On Pure Catalytic P Systems

  • Shankara Narayanan Krishna
Part of the Lecture Notes in Computer Science book series (LNCS, volume 4135)


Catalytic P systems is one of the basic classes of P systems. The number of catalysts required for optimal universality results (both in pure catalytic systems and catalytic systems) has been a problem of extensive research [3],[5],[6],[7],[12]. The differences that can give universality/non-universality are very small in these systems, and finding this borderline is one of the ‘jewel’ problems in P systems [12]. In this paper, we try to figure out this borderline and have obtained some interesting results. We have proved that with 2 catalysts, if λ-rules are not used, then universality cannot be obtained. We also consider two restricted variants of pure catalytic systems and prove that they are also not universal. Finally, we look at mobile catalytic systems and solve two open problems.


Catalytic System Register Machine Membrane Computing Applicable Rule Formal Language Theory 
These keywords were added by machine and not by the authors. This process is experimental and the keywords may be updated as the learning algorithm improves.


Unable to display preview. Download preview PDF.

Unable to display preview. Download preview PDF.


  1. 1.
    Dassow, J., Păun, Gh.: Regulated Rewriting in Formal Language Theory. Springer, Berlin (1989)Google Scholar
  2. 2.
    Dassow J.: Grammars with Regulated Rewriting, Handout given during the Ph.D school at Terragona (2003), theo.cs.uni-magdeburg.de/dassow/tarraphd.pdf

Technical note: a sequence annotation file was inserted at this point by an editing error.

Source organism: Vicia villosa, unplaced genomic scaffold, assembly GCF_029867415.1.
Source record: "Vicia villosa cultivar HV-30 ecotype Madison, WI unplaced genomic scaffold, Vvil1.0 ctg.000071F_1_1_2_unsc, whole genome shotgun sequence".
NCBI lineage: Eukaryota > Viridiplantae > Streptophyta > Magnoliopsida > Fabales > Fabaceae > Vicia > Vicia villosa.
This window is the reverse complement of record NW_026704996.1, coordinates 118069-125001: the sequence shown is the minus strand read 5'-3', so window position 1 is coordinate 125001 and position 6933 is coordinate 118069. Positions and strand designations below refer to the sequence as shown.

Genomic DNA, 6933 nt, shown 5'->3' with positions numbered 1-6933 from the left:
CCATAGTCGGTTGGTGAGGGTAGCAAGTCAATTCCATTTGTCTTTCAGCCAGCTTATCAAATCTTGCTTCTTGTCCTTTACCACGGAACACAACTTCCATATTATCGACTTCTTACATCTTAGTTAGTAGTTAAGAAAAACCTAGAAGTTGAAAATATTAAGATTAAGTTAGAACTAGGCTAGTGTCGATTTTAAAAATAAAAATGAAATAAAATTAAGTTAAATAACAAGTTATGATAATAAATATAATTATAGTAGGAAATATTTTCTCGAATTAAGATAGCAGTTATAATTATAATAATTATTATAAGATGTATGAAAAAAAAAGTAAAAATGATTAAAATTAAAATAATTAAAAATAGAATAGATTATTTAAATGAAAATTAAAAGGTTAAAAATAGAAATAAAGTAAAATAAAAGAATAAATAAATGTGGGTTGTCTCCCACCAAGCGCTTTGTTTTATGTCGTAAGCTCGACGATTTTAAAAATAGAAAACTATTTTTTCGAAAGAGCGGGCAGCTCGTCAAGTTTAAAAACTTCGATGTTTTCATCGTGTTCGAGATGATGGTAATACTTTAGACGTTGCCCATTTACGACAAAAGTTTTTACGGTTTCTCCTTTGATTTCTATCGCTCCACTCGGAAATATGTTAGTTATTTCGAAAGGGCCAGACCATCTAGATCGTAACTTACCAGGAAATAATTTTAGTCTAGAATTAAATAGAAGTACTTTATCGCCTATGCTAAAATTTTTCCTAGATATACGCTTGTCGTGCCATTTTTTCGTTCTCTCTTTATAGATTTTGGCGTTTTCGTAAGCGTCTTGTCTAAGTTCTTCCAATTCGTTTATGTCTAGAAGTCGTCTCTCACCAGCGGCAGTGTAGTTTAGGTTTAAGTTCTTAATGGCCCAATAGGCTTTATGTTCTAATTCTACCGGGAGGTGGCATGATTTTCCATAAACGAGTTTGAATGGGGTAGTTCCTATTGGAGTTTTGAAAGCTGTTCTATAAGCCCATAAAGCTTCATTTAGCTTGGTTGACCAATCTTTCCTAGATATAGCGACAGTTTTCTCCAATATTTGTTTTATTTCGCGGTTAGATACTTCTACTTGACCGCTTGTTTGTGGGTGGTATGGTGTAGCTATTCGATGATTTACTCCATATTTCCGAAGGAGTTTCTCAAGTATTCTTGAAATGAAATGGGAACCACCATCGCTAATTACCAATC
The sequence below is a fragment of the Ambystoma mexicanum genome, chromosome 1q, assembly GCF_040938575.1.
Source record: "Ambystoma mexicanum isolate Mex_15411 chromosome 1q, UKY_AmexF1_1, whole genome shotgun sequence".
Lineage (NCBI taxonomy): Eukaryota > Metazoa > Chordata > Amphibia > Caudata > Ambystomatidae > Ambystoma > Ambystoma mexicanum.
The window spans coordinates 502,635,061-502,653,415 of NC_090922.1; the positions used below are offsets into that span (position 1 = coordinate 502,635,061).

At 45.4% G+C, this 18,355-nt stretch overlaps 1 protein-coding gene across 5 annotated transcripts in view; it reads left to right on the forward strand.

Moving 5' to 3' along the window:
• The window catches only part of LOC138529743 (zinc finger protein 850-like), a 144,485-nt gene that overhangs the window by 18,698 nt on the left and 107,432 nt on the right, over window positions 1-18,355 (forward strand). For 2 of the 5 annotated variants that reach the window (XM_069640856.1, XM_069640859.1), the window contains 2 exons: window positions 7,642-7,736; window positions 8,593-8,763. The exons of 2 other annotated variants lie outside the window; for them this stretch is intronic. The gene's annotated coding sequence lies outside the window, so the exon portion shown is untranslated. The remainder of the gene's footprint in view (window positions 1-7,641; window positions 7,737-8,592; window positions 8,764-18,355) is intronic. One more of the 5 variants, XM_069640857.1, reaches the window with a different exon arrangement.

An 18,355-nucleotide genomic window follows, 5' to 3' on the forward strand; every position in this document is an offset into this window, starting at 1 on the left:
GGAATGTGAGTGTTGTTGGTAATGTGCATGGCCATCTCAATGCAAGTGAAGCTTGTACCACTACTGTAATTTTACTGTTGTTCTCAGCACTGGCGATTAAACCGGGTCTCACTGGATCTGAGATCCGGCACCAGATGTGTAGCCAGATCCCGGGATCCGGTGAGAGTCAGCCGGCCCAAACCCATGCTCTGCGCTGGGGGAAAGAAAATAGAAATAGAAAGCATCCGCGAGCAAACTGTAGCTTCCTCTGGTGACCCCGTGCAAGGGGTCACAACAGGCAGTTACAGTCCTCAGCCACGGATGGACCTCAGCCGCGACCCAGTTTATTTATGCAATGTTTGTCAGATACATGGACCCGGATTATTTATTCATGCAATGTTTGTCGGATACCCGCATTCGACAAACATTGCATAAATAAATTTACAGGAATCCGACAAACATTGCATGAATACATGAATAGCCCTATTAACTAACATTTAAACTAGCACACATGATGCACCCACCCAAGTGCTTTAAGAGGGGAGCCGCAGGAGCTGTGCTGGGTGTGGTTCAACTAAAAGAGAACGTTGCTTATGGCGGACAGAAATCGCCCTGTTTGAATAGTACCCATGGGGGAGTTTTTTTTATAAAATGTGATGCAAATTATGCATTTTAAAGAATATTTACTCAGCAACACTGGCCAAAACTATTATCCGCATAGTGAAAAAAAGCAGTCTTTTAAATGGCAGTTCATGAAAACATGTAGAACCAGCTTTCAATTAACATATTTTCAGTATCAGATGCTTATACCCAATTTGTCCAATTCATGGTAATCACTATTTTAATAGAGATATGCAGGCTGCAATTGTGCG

3. 3.
    Freund, R., Kari, L., Oswald, M., Sosik, P.: Computationally universal P systems without priorities: two catalysts are sufficient. Theoretical Computer Science 330, 251–266 (2005)CrossRefMathSciNetMATHGoogle Scholar
  4. 4.
    Freund, R., Oswald, M., Sosik, P.: Reducing the number of catalysts required in computationally universal systems without priorities. In: Proceedings of DCFS 2003, pp. 102–113 (2003)Google Scholar
  5. 5.
    H. Ibarra, O., Yen, H.-C.: On Deterministic Catalytic Systems. In: Farré, J., Litovsky, I., Schmitz, S. (eds.) CIAA 2005. LNCS, vol. 3845, pp. 163–175. Springer, Heidelberg (2006)CrossRefGoogle Scholar
  6. 6.
    H. Ibarra, O., Dang, Z., Egecioglu, O., Saxena, G.: Characterizations of Catalytic Membrane Computing Systems. In: Rovan, B., Vojtáš, P. (eds.) MFCS 2003. LNCS, vol. 2747, pp. 480–489. Springer, Heidelberg (2003)CrossRefGoogle Scholar
  7. 7.
    Krishna, S.N., Păun, A.: Results on catalytic and evolution-communication P systems. New Generation Computing (22)4, 377–394 (2004)CrossRefGoogle Scholar
  8. 8.
    Krishna, S.N.: On Pure Catalytic P Systems. Technical Report, IIT Bombay (2006), www.cse.iitb.ac.in/~krishnas/uc06.ps
  9. 9.
    Minsky, M.L.: Computation: Finite and Infinite Machines. Prentice-Hall, Englewood Cliffs (1967)MATHGoogle Scholar
  10. 10.
    Papadimitriou, C.: Computational Complexity, 1st edn. Addison-Wesley, Reading (1993)Google Scholar
  11. 11.
    Păun, Gh.: Membrane Computing – An Introduction. Springer, Berlin (2002)MATHGoogle Scholar
  12. 12.
    Păun, Gh.: 2006 Research Topics in Membrane Computing (manuscript, 2006)Google Scholar
  13. 13.
    Rozenberg, G., Salomaa, A. (eds.): Handbook of Formal Languages. Springer, Heidelberg (1997)MATHGoogle Scholar
  14. 14.
    Sosik, P.: The power of catalysts and priorities in membrane computing. Grammars 6(1), 13–24 (2003)CrossRefMathSciNetMATHGoogle Scholar
  15. 15.
    Sosik, P., Freund, R.: P Systems without Priorities Are Computationally Universal. In: Păun, G., Rozenberg, G., Salomaa, A., Zandron, C. (eds.) WMC 2002. LNCS, vol. 2597, pp. 400–409. Springer, Heidelberg (2003)CrossRefGoogle Scholar

Copyright information

© Springer-Verlag Berlin Heidelberg 2006

Authors and Affiliations

  • Shankara Narayanan Krishna
    • 1
  1. 1.Department of Computer Science and EngineeringIndian Institute of Technology, BombayPowai, MumbaiIndia

Personalised recommendations